“He could, on any given day, advise the likes of Nelson Mandela, field a call from a U.S. senator, write a brief for a client, meet with students over a late lunch, chair a board meeting for a nonprofit, pray over the telephone with a member of his church, make a pro bono court appearance, edit a chapter for an upcoming book, have an early dinner with a community leader and finish the evening by moderating a Massachusetts gubernatorial debate.” – Harvard law professor Ronald S. Sullivan Jr.
The 1921 Tulsa Massacre stands as one of the worst acts of racial terrorism in the United States since the abolition of slavery.
But it had nearly faded from history until 2003, when the late Charles J. Ogletree, Jr., filed suit on behalf of the victims and their survivors.
Ogletree passed away last week at the age of 70, but the fight for justice in Tulsa lives on. On the day he died, a group of survivors and descendants asked the Oklahoma Supreme Court to reinstate their most recent lawsuit, which a lower court dismissed last month.
The case Ogletree launched two decades ago ignited a larger debate about the legacy of slavery and segregation and how the nation should make reparations.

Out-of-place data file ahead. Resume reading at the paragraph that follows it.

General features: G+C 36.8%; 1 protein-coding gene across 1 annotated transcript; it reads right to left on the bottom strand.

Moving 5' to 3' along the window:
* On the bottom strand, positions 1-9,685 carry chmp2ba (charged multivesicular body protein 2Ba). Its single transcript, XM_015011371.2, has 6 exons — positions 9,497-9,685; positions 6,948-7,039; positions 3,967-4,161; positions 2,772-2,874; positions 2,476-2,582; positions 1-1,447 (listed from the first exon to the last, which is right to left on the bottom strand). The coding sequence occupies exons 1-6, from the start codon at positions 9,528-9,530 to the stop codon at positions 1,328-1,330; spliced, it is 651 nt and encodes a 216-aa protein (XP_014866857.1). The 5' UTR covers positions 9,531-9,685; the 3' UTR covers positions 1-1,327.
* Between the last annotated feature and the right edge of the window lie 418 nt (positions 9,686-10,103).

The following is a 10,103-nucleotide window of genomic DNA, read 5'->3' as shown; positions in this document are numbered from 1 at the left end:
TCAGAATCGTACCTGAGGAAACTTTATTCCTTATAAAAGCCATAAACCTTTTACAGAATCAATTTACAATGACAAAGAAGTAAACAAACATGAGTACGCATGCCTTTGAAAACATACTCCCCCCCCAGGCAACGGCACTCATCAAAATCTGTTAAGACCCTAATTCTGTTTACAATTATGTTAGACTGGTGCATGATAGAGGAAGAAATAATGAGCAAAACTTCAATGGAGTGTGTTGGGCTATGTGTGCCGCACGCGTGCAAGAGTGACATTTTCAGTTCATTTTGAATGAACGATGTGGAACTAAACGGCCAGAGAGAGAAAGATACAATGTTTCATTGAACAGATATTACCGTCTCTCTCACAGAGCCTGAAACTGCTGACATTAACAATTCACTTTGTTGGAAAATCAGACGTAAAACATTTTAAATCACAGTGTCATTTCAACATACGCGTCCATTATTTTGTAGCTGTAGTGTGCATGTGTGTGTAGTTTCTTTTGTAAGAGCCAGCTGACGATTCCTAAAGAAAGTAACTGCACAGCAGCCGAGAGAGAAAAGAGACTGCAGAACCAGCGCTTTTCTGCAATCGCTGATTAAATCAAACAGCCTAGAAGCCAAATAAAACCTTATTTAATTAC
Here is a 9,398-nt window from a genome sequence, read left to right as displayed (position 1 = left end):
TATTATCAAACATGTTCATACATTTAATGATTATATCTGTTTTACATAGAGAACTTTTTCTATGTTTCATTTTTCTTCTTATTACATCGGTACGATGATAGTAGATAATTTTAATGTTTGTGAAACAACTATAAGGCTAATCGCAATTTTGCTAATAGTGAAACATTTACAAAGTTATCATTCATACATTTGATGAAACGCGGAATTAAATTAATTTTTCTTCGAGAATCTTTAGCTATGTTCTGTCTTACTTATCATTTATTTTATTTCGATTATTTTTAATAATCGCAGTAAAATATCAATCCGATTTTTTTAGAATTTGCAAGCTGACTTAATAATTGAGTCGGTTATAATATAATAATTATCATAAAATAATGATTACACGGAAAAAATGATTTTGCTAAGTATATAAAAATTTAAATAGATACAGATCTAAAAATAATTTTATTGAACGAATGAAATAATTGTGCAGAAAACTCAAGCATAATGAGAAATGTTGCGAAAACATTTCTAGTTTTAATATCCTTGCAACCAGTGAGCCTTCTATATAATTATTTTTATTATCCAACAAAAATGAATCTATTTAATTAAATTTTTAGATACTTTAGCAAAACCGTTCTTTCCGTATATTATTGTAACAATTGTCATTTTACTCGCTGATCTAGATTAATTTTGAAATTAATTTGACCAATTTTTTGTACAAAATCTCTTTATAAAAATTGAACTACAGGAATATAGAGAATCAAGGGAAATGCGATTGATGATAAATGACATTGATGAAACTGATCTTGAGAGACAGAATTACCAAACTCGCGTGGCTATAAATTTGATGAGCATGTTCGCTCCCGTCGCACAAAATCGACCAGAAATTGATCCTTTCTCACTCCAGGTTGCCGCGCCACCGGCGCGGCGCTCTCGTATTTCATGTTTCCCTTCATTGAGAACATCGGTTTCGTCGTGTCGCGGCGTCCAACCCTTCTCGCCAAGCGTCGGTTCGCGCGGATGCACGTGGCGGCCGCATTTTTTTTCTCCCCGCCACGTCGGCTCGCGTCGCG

It was my privilege to know and collaborate often over the years with “Tree,” as he was called. We shared the stage for many forums, debates, and panel discussions, and he contributed his invaluable insights to several National Urban League Conferences.
It’s hard to overstate his influence on civil rights and criminal justice, both as a brilliant, dynamic trial attorney, legal scholar, and Harvard law professor. His greatest influence, however, may be his mentorship of the young students who developed into the next generation of leaders – among them the first Black U.S. President, the first Black First Lady, and the first Black woman Supreme Court justice.
As a Harvard law student, President Obama frequently attended Ogletree’s Saturday School, a forum to support Black students and examine critical issues of justice, race, and equity.
Ogletree first came to national attention when he represented Anita Hill as she testified to the Senate Judiciary Committee in 1991 about the sexual harassment she experienced while working with Supreme Court nominee Clarence Thomas. He represented other famous clients but continued to serve the poor and marginalized people who suffered most from racial discrimination and bias in the criminal justice system.
His argument before the Supreme Court in 1990 led to a unanimous decision that Georgia prosecutors had violated the rights of Black man, convicted by an all-white jury and sentenced to death, by striking 90% of the Black potential jurors.
Even as his light began to fade with the diagnosis of early-onset Alzheimer’s disease in 2015, he continued to uplift those around him by speaking out to destigmatize the condition and allay people’s fears.
Ogletree was a rare soul who left a profound impact on the nation, his profession, the institution he served with his whole heart for 35 years, and every individual whose life he touched. We grieve his passing and extend our deepest sympathy to his family and the many friends and students who loved him.
Marc Morial is President and CEO of the National Urban League.